All Wal Marts are apparently the same in that there is always at least one item that does not scan properly. When we got ready to check out - the strollers (remember the cheap ones we didn't really want) were not scanning properly so we had to wait for a price check. Needless to say we were the last of our group to leave the store. Oh and yes they did sell chicken feet in the store. We did not buy any.

Saturday, January 8, 2011

Adoption day (December 13th, 2010)

On Monday December 13th we got up and went down for breakfast. The hotel restaurant was just off the lobby. It was freezing. Evidently they were a "green" hotel which translated to no heat downstairs. We had to eat breakfast in our coats. Another thing I should note about China is that smoking is allowed inside buildings so at any given meal you could be seated next to someone who was smoking. Sissi (CC) one of staff members who were helping us - came over and helped us get through the first meal. She induced us to not only to congee (which we had read about), but also to steamed eggs. I could not believe how much two little girls could eat.

After breakfast we all met in the lobby and and got on the bus. They do not use car seats in China so the girls sat in our laps. We were driven to the civil affairs office to finalize our adoptions. We weren't able to park close so we had to hoof it to the building and then cram into an elevator. In China there is little sense of personal space so people will continue to push into the elevator well past what we American's would find appropriate. Even though our reps tried to hold the elevator just for our group several other people piled on board. Evidently the elevator we were on was an express.

Once we got upstairs we all took turns getting our photos taken. Each family had to sit with their child for a photo - in our case we went twice since we had two. After the photos we were taken into a big room to wait. Larry had to go and make the first of many payments. Then each family went into another room and sat before an official and swore to care for our children and never abandon or abuse them. It was very quick and we were in and out of the room in short order.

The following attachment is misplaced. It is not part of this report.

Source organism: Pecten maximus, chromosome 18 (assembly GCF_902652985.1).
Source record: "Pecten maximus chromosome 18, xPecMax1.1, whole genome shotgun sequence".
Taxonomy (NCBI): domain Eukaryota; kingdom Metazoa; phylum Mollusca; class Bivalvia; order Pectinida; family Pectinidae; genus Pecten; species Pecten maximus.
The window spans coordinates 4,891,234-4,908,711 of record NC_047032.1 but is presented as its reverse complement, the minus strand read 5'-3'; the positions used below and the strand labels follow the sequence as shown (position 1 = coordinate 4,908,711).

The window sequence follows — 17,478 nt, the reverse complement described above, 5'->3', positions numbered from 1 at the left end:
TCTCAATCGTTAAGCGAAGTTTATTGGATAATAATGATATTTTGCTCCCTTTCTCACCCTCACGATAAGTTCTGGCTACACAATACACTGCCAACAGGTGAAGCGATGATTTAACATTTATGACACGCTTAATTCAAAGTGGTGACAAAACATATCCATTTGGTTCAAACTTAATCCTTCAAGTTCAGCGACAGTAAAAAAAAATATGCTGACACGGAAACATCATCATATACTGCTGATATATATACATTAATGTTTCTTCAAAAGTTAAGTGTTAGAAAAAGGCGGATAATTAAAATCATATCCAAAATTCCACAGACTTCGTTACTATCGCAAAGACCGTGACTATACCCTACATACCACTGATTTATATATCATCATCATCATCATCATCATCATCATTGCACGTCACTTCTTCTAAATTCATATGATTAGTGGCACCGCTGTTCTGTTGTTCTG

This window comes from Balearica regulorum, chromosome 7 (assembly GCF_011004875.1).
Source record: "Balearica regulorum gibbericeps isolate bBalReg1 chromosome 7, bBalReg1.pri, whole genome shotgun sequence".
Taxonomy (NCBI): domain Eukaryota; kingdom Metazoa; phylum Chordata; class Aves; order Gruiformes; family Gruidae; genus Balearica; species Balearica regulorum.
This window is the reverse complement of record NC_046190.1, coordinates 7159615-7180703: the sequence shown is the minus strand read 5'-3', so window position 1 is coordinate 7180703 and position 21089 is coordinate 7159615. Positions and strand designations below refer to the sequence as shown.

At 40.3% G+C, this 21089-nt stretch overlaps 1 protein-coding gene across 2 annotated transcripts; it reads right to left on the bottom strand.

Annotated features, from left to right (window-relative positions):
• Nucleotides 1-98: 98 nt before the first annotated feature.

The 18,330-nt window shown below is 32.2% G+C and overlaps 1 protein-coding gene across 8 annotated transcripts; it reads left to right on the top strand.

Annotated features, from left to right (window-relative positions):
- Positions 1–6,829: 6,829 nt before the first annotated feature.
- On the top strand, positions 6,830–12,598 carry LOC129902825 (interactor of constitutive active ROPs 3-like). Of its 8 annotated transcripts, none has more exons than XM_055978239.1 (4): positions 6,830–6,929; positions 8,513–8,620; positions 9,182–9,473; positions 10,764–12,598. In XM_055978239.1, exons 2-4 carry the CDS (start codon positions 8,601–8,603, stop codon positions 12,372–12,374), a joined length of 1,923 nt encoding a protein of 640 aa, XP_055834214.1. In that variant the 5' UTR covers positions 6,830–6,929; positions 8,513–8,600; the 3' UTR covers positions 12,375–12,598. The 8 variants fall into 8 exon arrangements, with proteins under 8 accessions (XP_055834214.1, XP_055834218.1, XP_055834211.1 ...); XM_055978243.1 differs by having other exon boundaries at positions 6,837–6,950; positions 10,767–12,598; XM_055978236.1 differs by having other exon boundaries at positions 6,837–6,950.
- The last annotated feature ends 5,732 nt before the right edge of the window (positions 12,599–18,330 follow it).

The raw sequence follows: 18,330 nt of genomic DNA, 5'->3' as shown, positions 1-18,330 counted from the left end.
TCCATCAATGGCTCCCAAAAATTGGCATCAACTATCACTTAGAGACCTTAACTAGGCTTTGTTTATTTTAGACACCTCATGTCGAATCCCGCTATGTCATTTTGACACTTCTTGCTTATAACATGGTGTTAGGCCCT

We then got back on the bus and rode to the notaries office where once again we had to walk to the building. Inside the notary office they had several heaters blasting. Larry and I decided to take the girls hoods off and unzipped their jackets. It was a big mistake. The clothing police were on hand. Several older ladies approached us and after some gesturing made it clear we should not have unzipped or taken their hoods off. It was also our first of many encounters with people who were attracted to our twins. The notary appointment went fairly quickly as well and then we were back on the bus.

Our next stop - WalMart.

More on Gotcha Day (December 12th 2010)

So now that we are home and have the girls flipped to our time zone I have time to update the blog.

After we got the girls we went up to our room and settled them onto the bed. Looking back I realize they were pretty shut down, but at that moment all I could do was marvel at how beautiful they were. We played for a while - they were very quiet and did not cry much at all. When we did undress them for bed we found that they were dressed in three layers of clothes - the little red Chinese suits were on top, the next layer were sweaters and knit split pants. The final layer were pj's. Other than the top layer nothing was new, but it was clean and they fit. Most of what we had brought was too big. Fortunately we did not bring much with us as we planned to purchase clothes once we were sure of their sizes. They were 28 months old and needed 18 month clothes. They were so tiny.

We dressed them in the pj's we had packed - they were too big. After a bottle and some more time playing quietly on the bed we put them in their cribs - they laid down and rattled the tops from their bottles against the bars of the crib. It was the only night that we were in China where they slept in their cribs.